Astronomer's Spire

Astronomer's Spire

The Astronomer's Spire is the tallest of The Citadel's many towers, and it's wide here at the bottom. Like most of the campus, it's made of large blocks of sandy coloured stone. The floors above are thick oak boards, and the heavy beams supporting them are bare overhead.

The large circular room that makes up the ground floor is ringed with small arch-topped windows. Much of the space is crowded with wooden benches — students gather here for lectures and study before ascending to the observatory above. There's a lectern against the curving wall opposite the door, and alongside it a slant-topped stand to hold oversized books of diagrams with their pages facing the benches so that students may study the images as a group.

In the center of the room, forcing comers and goers to walk amid the students when classes are in session, is the steep and treacherous oaken spiral staircase leading up.


Spiral Staircase - Astronomer's Spire

The oaken stair is steep and treacherous, and narrow, but the railings are sturdy and firm. There are dips in the age-hardened wooden treads from countless feet. It's mostly dark, but each level does have a landing with at least one area open enough to reach the outer wall, allowing light from one of the tower's narrow windows.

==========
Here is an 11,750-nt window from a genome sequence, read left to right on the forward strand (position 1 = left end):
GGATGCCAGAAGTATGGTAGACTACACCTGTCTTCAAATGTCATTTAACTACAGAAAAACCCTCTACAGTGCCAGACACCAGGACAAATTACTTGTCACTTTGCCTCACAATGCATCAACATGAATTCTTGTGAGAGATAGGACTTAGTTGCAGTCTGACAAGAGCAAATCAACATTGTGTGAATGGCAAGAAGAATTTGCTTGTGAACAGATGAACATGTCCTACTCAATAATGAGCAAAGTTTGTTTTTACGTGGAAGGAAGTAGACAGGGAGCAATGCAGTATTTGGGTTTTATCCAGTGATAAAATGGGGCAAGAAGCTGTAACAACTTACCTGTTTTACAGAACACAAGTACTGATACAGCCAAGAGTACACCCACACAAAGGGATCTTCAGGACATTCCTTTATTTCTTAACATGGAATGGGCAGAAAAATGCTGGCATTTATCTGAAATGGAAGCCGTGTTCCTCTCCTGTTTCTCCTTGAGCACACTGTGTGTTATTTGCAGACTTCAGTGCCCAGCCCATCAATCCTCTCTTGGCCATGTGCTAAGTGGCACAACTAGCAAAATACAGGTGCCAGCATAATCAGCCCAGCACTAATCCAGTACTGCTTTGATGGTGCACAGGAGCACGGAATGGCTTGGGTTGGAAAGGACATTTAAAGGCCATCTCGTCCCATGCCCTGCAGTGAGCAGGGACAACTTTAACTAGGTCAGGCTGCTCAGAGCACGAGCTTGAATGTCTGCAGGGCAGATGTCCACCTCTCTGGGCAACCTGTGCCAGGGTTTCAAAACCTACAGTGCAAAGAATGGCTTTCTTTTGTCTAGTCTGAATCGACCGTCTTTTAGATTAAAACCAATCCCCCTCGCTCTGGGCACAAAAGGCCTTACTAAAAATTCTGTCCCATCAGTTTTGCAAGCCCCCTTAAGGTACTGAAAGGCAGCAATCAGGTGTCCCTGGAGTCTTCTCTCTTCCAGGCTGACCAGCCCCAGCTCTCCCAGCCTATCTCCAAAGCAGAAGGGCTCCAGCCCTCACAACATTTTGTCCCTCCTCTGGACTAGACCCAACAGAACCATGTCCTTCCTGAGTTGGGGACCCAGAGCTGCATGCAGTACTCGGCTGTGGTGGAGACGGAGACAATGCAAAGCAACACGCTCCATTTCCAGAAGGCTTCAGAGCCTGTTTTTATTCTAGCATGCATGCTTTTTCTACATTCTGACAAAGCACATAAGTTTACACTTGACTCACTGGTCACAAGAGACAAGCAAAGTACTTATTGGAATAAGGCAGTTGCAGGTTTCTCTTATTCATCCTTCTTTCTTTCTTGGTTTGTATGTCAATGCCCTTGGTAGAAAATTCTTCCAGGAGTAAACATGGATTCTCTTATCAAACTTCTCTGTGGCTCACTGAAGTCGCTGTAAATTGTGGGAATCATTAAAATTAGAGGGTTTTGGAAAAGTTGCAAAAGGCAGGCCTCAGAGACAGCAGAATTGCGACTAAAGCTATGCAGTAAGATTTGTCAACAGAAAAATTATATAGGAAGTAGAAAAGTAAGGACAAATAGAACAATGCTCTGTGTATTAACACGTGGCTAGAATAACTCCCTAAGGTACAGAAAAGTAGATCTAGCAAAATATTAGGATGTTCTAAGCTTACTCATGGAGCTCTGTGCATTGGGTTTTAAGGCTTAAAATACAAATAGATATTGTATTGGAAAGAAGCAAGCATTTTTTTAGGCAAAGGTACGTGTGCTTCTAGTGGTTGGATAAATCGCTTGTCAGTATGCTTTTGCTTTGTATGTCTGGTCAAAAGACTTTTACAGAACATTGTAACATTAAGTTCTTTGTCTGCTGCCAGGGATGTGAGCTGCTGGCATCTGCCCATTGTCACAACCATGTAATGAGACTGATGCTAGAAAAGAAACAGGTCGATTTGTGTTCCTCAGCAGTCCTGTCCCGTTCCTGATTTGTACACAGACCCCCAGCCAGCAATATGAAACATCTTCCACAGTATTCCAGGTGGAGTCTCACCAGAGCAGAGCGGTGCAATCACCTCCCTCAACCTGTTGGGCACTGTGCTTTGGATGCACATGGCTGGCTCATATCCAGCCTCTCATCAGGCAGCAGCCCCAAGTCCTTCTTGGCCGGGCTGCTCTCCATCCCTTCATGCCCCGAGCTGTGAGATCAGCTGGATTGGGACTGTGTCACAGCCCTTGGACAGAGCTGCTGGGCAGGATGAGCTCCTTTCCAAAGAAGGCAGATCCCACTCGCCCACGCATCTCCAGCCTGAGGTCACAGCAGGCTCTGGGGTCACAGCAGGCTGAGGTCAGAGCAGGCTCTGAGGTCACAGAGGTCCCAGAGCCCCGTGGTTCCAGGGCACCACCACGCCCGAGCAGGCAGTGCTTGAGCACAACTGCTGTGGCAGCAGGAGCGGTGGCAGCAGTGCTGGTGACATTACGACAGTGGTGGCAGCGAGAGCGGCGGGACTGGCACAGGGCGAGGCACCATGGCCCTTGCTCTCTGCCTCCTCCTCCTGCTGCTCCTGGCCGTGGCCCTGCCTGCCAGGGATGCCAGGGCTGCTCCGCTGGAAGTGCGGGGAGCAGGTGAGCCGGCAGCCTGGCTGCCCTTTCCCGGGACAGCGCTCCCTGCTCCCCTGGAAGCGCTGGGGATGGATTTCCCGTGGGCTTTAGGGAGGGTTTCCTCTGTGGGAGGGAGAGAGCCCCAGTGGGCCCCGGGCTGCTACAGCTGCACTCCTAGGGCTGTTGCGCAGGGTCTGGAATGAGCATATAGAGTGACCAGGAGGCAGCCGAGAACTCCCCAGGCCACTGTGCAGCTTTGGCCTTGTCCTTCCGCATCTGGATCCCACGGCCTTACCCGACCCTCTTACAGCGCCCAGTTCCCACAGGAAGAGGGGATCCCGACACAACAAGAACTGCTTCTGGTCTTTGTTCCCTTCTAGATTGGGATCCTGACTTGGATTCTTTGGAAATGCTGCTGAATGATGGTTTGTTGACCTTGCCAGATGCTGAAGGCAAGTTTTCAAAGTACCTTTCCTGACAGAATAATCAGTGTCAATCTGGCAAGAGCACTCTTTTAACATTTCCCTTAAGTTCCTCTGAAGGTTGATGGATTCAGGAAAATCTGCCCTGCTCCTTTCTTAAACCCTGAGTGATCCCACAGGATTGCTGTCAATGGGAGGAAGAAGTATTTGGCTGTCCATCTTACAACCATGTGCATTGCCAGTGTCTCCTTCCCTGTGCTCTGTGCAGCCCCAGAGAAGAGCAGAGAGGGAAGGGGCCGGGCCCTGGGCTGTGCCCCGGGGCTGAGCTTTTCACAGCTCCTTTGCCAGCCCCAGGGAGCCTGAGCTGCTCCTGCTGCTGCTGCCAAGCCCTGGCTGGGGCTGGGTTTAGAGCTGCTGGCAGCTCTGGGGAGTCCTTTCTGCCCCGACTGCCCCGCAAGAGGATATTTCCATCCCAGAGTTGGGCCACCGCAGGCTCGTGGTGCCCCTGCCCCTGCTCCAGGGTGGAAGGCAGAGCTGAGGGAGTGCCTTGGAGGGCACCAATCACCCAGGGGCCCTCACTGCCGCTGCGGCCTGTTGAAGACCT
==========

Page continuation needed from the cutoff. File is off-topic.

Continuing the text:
The staircase spirals all the way up to the observatory at the tower's top, but one might get off at any of the many levels in between, allowing access to the many small rooms the spire houses.


Observatory - Astronomer's Spire

Four slim tall spikes of stone rim the edges of this tower top, corresponding to the cardinal directions. The tower top is not perfectly round, but a dodecagon with smaller spikes at each of its angles. Apart from them, there is no rail. A number of lines an vertices are engraved in the floor — if you understand their meaning it is easy to determine precisely what direction you are facing.

Several large far-eyes are kept up here, brass instruments on tripods that include marked arcs to allow the user to determine and record the angle. There is also an enormous brass sextant, with its pie-slice-shaped arc as tall as a man, up on a bronze stand high enough that the two observers required to work the instrument don't need to crouch.

The spiral stair that allows one to climb the tower comes out in the middle of the space. There's a domed roof over it, large enough to cover it and the tower-top's center, leaving space for the instruments to be moved under cover. Oilskin sheets can be drawn over the posts that hold the dome, to protect the equipment from harsh weather.

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